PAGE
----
So that would leave me doing... just obs and dipping pee? To add some icing to that cake, I was told my training wasn't sufficient enough either (because putting a BP cuff and pressing NIBP is immeasurably difficult?)

But on a less ranty/more serious note, I am starting to learn stuff, when it's appropriate to do an ECG, paracetamol for pyrexic patients, generally what blood tests should be run for patients (even though I'm not taking blood yet), fluids for postural drop and when to actually recognise somebody is fairly sick just from their obs (because the girl who was pyrexic, tachycardic, hypotensive, +ve hCG with back pain scarred the shit out of me as my first thought was ?ectopic - fortunately she knew she was pregnant and had previously had a normal scan earlier in the week, but muggins here was sent in without a CAS card to know what was going on). Though nobody would teach me how to do a manual blood pressure, even on my vital signs study day... Admittedly there are no manual cuffs around, but that's not the point.

And nothing particularly phases me any more, which is nice. I supposed 8 weeks of dealing with poo, people having fits (seizures) in cubicles, open fractures and elderly ladies with dementia slapping you hardens you to this.

Though I've heard whispers that St George's decided to close their A&E twice on both of the weekend evenings... to everything (including priorities). Now I know that area around George's, and Kingston, Mayday and St. Helier aren't equipped for neurosurgical or cardiothoracic surgical related trauma (nor am I that sure that they're properly equipped for plastics, ENT and maxfax trauma either?). Are George's just more overwhelmed than the other trauma centres?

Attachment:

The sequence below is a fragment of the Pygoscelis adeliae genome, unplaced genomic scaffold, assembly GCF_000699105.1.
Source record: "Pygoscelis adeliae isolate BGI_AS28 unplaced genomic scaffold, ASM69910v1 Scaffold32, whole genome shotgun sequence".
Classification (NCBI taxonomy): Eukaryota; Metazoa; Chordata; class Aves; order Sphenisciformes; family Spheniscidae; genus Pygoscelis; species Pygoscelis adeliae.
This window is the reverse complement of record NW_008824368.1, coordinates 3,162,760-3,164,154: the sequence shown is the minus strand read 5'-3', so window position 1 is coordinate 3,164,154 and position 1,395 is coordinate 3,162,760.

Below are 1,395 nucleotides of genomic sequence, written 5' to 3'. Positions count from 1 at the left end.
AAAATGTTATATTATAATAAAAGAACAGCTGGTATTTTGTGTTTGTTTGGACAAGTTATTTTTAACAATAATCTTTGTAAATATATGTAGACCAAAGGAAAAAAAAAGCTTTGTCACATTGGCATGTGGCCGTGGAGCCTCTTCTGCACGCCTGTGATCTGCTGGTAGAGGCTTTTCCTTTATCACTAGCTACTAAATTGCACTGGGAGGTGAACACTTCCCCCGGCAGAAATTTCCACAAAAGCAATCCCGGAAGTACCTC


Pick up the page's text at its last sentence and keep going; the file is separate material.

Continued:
Friday, 9 October 2009

I'm gonna get fired soon

Hopefully not, but chances are I could guess the reason why if I did.

Why do some nurses find the overwhelming urge to be a bitch to everyone that they don't work with (as well as their patients)?

And it's especially the HCAs... because the SNs are able to stand up for themselves and you wouldn't dare have a go at a SR/CN, especially a SSR/SCN, or even Matron.

What do you want me to do when the saline hasn't been hanged? I'm not allowed to handle her cannula (unless I remove it). Do you want me to take her back to A&E, get a nurse to hang the saline then bring her back up? Waste my time and yours? You want me to hang the line, and because I'm not trained, give her a massive air embolis and kill her? (Don't worry folks, I'm far more competent than that)

No? Then stop looking at me like I'm incompetent.

End rant.

Monday, 21 September 2009

The Wisdom of the NHS

My trust, in its infinite wisdom, have decided to put me on a 2 day study day to provide a "basic knowledge" base for daily practice - measuring and recording vital signs of patients.